In an alarming incident, a Russian airliner crashed into a mountain area of the Sinai peninsula in Egypt, with an affiliate of the Islamic State claiming responsibility for it. The incident once again renews spotlight on the issue of safety of airliners.
The Airbus A321, operated by Russian airline Kogalymavia under the brand name Metrojet, was flying from the Sinai Red Sea resort of Sharm el-Sheikh to St Petersburg in Russia when it crashed in a desolate mountainous region of central Sinai region. All 224 passengers aboard the ill-fated aircraft died.
A militant group affiliated to Islamic State in Egypt claimed responsibility for the downing of the plane, in a statement circulated by supporters on Twitter. “The fighters of the Islamic State were able to down a Russian plane over Sinai province that was carrying over 220 Russian crusaders. They were all killed, thanks be to God,” claimed the Aamaq website, which acts as a semi official news agency for Islamic State.
Aviation experts have rubbished the claims of involvement of the Islamic State saying the crash was due to a technical issue. “The Russian Embassy in Cairo said it had been told by Egyptian officials the pilot had been trying to make an emergency landing at El-Arish.”
The role of the IS has intensified in the Sinai peninsula where hundreds of Egyptian army soldiers and police have been killed. The involvement of Russian troops in Syria to combat the IS has also escalated the rivalry between Russia and IS.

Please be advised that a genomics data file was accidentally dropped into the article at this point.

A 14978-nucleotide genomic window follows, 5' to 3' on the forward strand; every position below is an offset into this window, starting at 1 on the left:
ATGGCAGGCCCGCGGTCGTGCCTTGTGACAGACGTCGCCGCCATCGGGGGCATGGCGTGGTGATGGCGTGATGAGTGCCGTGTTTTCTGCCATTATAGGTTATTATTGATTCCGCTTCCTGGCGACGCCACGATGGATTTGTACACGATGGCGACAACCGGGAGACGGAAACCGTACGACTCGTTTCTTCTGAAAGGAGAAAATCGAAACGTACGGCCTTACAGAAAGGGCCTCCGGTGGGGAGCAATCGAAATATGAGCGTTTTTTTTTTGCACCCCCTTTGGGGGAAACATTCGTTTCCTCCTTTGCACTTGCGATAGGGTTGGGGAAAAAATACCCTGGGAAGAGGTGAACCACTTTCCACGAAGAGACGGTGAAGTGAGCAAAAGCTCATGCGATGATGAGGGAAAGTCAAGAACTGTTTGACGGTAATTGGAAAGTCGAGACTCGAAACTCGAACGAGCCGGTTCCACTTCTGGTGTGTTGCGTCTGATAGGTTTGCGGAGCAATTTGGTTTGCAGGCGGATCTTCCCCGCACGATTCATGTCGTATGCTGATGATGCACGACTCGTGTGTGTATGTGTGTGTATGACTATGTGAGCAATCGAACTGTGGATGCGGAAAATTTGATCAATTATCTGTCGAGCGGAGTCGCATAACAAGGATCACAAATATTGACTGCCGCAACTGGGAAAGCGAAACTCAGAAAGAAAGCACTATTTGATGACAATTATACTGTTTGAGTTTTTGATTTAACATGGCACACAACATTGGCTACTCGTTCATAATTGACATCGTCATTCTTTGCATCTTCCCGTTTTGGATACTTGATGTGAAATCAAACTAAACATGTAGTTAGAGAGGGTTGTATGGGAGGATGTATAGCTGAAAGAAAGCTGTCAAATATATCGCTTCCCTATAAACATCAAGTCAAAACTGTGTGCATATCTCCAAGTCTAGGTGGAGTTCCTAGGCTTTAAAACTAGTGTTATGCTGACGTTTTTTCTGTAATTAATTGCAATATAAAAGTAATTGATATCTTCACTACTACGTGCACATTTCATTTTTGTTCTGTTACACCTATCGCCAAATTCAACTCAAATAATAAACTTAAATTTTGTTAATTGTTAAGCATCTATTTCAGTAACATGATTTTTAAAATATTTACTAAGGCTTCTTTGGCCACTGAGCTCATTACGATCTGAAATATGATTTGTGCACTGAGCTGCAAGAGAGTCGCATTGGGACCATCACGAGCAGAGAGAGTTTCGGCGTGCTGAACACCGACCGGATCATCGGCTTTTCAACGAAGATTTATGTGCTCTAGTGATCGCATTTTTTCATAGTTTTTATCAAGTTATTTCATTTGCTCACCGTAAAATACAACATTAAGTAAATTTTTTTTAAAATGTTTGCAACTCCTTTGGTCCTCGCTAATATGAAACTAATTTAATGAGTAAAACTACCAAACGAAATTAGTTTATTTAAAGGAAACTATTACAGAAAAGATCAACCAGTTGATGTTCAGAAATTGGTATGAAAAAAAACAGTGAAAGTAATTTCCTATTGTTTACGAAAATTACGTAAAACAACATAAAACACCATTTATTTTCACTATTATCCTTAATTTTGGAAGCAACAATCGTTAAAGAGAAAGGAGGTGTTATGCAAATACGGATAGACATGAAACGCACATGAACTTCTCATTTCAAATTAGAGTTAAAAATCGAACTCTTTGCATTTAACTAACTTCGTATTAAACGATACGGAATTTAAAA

Russian jet broke up in air
According to experts investigating the reason for the crash, the plane broke up “in the air”. “The disintegration happened in the air and the fragments are strewn over a large area,” said Viktor Sorochenko, a senior official with Russia’s Interstate Aviation Committee. “Too early to draw conclusions” about what caused the flight from the Red Sea holiday resort of Sharm el-Sheikh to Saint Petersburg to crash, added MR Sorochenko.
The contents of the blackbox flight recorders were being analysed. “In such cases leave it to specialists to determine the cause of the plane crash because it is a subject of an extensive and complicated technical study,” Egypt President Abdel Fattah al-Sisi said. Two air accident investigators from France, Airbus’s home country, were also due in Egypt along with six experts from the aerospace giant are investigating the matter.
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